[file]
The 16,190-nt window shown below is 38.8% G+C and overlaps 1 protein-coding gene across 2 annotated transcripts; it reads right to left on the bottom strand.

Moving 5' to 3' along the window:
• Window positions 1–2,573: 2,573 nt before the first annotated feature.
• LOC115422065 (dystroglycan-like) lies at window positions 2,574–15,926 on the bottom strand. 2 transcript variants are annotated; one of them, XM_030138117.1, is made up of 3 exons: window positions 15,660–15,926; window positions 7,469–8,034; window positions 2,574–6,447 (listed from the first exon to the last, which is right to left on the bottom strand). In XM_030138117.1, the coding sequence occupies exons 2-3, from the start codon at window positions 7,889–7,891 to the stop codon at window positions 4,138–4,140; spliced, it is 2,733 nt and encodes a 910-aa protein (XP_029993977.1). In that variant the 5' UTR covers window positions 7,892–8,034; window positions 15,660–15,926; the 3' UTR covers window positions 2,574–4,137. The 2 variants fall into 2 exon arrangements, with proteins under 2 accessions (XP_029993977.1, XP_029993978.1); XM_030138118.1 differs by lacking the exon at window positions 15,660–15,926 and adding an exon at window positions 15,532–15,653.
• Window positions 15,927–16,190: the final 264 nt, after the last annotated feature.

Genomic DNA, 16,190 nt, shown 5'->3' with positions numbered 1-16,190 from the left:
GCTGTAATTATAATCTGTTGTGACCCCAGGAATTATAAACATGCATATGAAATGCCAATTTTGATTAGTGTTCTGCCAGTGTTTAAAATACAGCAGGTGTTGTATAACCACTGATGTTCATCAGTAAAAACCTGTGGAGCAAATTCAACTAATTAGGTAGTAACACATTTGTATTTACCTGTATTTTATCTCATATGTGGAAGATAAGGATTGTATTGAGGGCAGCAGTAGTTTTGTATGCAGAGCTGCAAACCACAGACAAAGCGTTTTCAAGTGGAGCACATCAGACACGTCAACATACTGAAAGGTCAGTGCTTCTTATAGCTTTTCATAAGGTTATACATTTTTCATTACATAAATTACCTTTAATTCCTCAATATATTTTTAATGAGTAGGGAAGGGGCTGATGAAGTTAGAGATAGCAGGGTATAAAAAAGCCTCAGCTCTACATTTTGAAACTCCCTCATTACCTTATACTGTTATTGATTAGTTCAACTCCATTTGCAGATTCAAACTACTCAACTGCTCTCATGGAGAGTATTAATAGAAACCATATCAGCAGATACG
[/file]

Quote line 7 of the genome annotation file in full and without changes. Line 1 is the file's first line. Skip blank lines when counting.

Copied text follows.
GCTGTAATTATAATCTGTTGTGACCCCAGGAATTATAAACATGCATATGAAATGCCAATTTTGATTAGTGTTCTGCCAGTGTTTAAAATACAGCAGGTGTTGTATAACCACTGATGTTCATCAGTAAAAACCTGTGGAGCAAATTCAACTAATTAGGTAGTAACACATTTGTATTTACCTGTATTTTATCTCATATGTGGAAGATAAGGATTGTATTGAGGGCAGCAGTAGTTTTGTATGCAGAGCTGCAAACCACAGACAAAGCGTTTTCAAGTGGAGCACATCAGACACGTCAACATACTGAAAGGTCAGTGCTTCTTATAGCTTTTCATAAGGTTATACATTTTTCATTACATAAATTACCTTTAATTCCTCAATATATTTTTAATGAGTAGGGAAGGGGCTGATGAAGTTAGAGATAGCAGGGTATAAAAAAGCCTCAGCTCTACATTTTGAAACTCCCTCATTACCTTATACTGTTATTGATTAGTTCAACTCCATTTGCAGATTCAAACTACTCAACTGCTCTCATGGAGAGTATTAATAGAAACCATATCAGCAGATACG